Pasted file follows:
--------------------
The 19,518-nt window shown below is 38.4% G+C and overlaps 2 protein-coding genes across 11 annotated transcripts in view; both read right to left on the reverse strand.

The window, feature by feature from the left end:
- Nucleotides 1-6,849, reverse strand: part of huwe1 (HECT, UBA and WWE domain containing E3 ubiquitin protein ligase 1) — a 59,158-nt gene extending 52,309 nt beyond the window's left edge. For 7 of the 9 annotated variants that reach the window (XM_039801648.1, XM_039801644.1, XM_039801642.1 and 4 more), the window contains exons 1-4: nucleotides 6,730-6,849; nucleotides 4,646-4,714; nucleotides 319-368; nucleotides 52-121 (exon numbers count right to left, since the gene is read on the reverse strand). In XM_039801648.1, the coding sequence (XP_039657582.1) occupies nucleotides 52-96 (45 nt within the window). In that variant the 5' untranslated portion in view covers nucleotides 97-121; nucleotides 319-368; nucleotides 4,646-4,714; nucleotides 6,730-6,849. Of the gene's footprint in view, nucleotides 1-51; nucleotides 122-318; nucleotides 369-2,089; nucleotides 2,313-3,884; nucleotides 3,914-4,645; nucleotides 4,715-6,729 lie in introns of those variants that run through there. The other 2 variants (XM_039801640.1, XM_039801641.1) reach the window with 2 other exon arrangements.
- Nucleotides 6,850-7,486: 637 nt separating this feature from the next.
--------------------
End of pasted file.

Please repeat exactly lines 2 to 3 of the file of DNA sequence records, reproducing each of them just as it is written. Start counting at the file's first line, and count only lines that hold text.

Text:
The window, feature by feature from the left end:
- Nucleotides 1-6,849, reverse strand: part of huwe1 (HECT, UBA and WWE domain containing E3 ubiquitin protein ligase 1) — a 59,158-nt gene extending 52,309 nt beyond the window's left edge. For 7 of the 9 annotated variants that reach the window (XM_039801648.1, XM_039801644.1, XM_039801642.1 and 4 more), the window contains exons 1-4: nucleotides 6,730-6,849; nucleotides 4,646-4,714; nucleotides 319-368; nucleotides 52-121 (exon numbers count right to left, since the gene is read on the reverse strand). In XM_039801648.1, the coding sequence (XP_039657582.1) occupies nucleotides 52-96 (45 nt within the window). In that variant the 5' untranslated portion in view covers nucleotides 97-121; nucleotides 319-368; nucleotides 4,646-4,714; nucleotides 6,730-6,849. Of the gene's footprint in view, nucleotides 1-51; nucleotides 122-318; nucleotides 369-2,089; nucleotides 2,313-3,884; nucleotides 3,914-4,645; nucleotides 4,715-6,729 lie in introns of those variants that run through there. The other 2 variants (XM_039801640.1, XM_039801641.1) reach the window with 2 other exon arrangements.